Lifebooks and Adoption Workbooks are designed to help kids process their feelings and to work with an adult to take some of the fear and anguish out of troubling events.

A lifebook can be started at any age and at any stage of foster care or adoption.

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Adoption World Publishing Updates Products Look

Everybody loves to up-date their surroundings. We do it with our homes – we paint the walls, rearrange furniture, plant fresh flowers in our yards. The art department at Adoption World Publishing began by freshening the looks of their established products.

First to get a new look was the Positive Adoption Language flyer. Originally it was designed as a published piece to be used as a tool for productive discussions. In 2009 it was converted to a free download from the company’s website. To date, more than 350 downloads have been requested.

The One and Only Me life book kit has been a cornerstone of the Adoption World offerings since 1995. In 2009 the cover and title page received a fresh look. Graphic Artist Susan Readnour created new cover and title page incorporating the original book characters. The colorful illustration is perfect for the intended audience – children age 5-10. Late in 2010, the sticker packet that accompanies the book was revamped. Working with several of the original images, Readnour developed sticker sheets that will assist the child with the journey through the lifebook.

Like the Adoption World Publishing website which uses the images of photographed children, the front cover of My Adoption Workbook now is covered with photos of children. With diversity in mind, the new look helps to draw the child into the material of the book-all of which remains unchanged.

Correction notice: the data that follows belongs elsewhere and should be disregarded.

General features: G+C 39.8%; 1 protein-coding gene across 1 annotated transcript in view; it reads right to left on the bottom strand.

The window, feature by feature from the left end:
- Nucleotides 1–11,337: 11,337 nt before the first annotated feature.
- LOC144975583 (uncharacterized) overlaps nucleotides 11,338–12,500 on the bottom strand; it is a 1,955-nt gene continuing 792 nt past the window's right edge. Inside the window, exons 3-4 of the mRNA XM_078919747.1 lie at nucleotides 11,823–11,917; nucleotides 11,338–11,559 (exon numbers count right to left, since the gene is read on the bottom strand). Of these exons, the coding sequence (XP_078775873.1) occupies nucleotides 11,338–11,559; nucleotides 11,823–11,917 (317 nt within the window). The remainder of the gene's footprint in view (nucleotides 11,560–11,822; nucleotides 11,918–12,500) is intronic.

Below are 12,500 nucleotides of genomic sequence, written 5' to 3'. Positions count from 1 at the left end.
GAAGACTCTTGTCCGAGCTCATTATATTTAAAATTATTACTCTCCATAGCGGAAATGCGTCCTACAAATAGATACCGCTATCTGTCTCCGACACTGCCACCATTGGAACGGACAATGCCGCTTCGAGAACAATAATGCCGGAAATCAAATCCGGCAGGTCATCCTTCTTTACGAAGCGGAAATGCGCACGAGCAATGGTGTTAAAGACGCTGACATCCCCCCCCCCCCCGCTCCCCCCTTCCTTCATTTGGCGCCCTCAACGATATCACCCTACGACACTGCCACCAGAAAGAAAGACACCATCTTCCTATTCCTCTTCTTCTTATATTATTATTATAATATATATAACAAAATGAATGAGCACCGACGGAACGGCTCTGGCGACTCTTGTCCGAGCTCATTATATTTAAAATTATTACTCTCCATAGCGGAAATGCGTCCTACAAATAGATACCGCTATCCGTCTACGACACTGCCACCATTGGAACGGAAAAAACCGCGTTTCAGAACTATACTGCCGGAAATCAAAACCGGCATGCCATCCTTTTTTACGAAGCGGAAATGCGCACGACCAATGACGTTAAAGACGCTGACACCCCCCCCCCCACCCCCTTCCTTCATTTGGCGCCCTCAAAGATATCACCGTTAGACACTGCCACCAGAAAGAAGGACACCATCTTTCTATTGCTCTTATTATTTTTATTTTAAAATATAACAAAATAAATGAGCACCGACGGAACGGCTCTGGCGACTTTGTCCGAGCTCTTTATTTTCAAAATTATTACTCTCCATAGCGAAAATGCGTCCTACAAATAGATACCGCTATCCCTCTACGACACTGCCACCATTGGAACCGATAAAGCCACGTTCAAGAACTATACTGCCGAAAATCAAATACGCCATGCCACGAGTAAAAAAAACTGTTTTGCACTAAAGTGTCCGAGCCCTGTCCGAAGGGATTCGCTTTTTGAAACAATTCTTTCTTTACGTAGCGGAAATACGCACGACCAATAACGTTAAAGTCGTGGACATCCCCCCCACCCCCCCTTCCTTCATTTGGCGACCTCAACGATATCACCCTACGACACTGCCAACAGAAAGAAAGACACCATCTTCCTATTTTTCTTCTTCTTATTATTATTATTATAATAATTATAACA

The most recent redesigned product is the Adoption Day button. It is included in the children’s version of the Foster- to-Adopt booklet series and marks the adoption milestone. The Adoption Day button can also be purchased individually and used for Adoption Day events.

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The Real Me, Teen Life Book Continues to be Adoption World Publishing’s Best Seller

Navigating through life is a challenge for all teenagers. Obstacles are everywhere. A teenager in the foster/adoption system encounters extra obstacles. A life book is a wonderful tool that can be used to assist youth in dealing with the issues they face.

In our 17th year of business, Adoption World Publishing continues to be a player in the lifebook market. Our  title, The Real Me teen life book was the company’s top seller in 2010.

Introduced in 2002, the chapter topics- Who I am Today, Where I Came From and What My Future Holds – remain as relevant today as they were when the book was written. Authored by the mother/daughter team of Theresa McCoy and Donna Barnes, their years of experience working with youth in the foster and adoption system contribute to the creditability of the book.

The Real Me teen life book is currently being used by agencies, families and organizations in at least 24 states and Canada. It is sold exclusively by Adoption World Publishing at 319-396-5974 or